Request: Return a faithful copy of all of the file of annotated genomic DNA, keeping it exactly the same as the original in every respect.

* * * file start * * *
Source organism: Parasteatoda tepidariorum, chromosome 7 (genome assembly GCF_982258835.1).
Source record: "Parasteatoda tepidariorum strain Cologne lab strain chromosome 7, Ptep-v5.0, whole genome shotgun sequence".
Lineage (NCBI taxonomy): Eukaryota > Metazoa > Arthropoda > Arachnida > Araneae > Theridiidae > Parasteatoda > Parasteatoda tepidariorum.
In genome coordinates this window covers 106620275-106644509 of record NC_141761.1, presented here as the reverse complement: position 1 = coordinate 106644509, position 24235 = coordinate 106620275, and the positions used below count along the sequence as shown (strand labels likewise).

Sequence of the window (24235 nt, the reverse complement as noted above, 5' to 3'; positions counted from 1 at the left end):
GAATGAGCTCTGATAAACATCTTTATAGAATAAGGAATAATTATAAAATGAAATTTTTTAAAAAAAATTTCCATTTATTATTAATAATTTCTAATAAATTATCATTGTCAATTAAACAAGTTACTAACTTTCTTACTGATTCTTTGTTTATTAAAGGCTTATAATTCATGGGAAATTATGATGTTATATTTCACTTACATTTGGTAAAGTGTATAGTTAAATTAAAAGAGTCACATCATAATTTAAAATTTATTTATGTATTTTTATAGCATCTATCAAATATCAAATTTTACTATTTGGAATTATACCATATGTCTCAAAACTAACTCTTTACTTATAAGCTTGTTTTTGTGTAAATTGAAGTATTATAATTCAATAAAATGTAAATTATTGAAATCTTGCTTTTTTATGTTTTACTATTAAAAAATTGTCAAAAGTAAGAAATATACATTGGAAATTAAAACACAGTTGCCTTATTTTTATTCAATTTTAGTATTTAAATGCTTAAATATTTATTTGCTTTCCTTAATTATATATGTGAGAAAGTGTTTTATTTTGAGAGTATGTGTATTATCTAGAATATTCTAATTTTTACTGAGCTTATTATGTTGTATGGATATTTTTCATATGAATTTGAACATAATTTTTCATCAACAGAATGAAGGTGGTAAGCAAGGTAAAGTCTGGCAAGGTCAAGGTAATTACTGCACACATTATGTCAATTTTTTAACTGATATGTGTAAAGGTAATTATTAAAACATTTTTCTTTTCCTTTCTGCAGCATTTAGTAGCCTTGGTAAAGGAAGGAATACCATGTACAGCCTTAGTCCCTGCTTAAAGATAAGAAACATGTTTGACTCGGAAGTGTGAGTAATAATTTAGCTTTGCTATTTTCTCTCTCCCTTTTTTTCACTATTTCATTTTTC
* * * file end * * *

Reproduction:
Source organism: Parasteatoda tepidariorum, chromosome 7 (genome assembly GCF_982258835.1).
Source record: "Parasteatoda tepidariorum strain Cologne lab strain chromosome 7, Ptep-v5.0, whole genome shotgun sequence".
Lineage (NCBI taxonomy): Eukaryota > Metazoa > Arthropoda > Arachnida > Araneae > Theridiidae > Parasteatoda > Parasteatoda tepidariorum.
In genome coordinates this window covers 106620275-106644509 of record NC_141761.1, presented here as the reverse complement: position 1 = coordinate 106644509, position 24235 = coordinate 106620275, and the positions used below count along the sequence as shown (strand labels likewise).

Sequence of the window (24235 nt, the reverse complement as noted above, 5' to 3'; positions counted from 1 at the left end):
GAATGAGCTCTGATAAACATCTTTATAGAATAAGGAATAATTATAAAATGAAATTTTTTAAAAAAAATTTCCATTTATTATTAATAATTTCTAATAAATTATCATTGTCAATTAAACAAGTTACTAACTTTCTTACTGATTCTTTGTTTATTAAAGGCTTATAATTCATGGGAAATTATGATGTTATATTTCACTTACATTTGGTAAAGTGTATAGTTAAATTAAAAGAGTCACATCATAATTTAAAATTTATTTATGTATTTTTATAGCATCTATCAAATATCAAATTTTACTATTTGGAATTATACCATATGTCTCAAAACTAACTCTTTACTTATAAGCTTGTTTTTGTGTAAATTGAAGTATTATAATTCAATAAAATGTAAATTATTGAAATCTTGCTTTTTTATGTTTTACTATTAAAAAATTGTCAAAAGTAAGAAATATACATTGGAAATTAAAACACAGTTGCCTTATTTTTATTCAATTTTAGTATTTAAATGCTTAAATATTTATTTGCTTTCCTTAATTATATATGTGAGAAAGTGTTTTATTTTGAGAGTATGTGTATTATCTAGAATATTCTAATTTTTACTGAGCTTATTATGTTGTATGGATATTTTTCATATGAATTTGAACATAATTTTTCATCAACAGAATGAAGGTGGTAAGCAAGGTAAAGTCTGGCAAGGTCAAGGTAATTACTGCACACATTATGTCAATTTTTTAACTGATATGTGTAAAGGTAATTATTAAAACATTTTTCTTTTCCTTTCTGCAGCATTTAGTAGCCTTGGTAAAGGAAGGAATACCATGTACAGCCTTAGTCCCTGCTTAAAGATAAGAAACATGTTTGACTCGGAAGTGTGAGTAATAATTTAGCTTTGCTATTTTCTCTCTCCCTTTTTTTCACTATTTCATTTTTC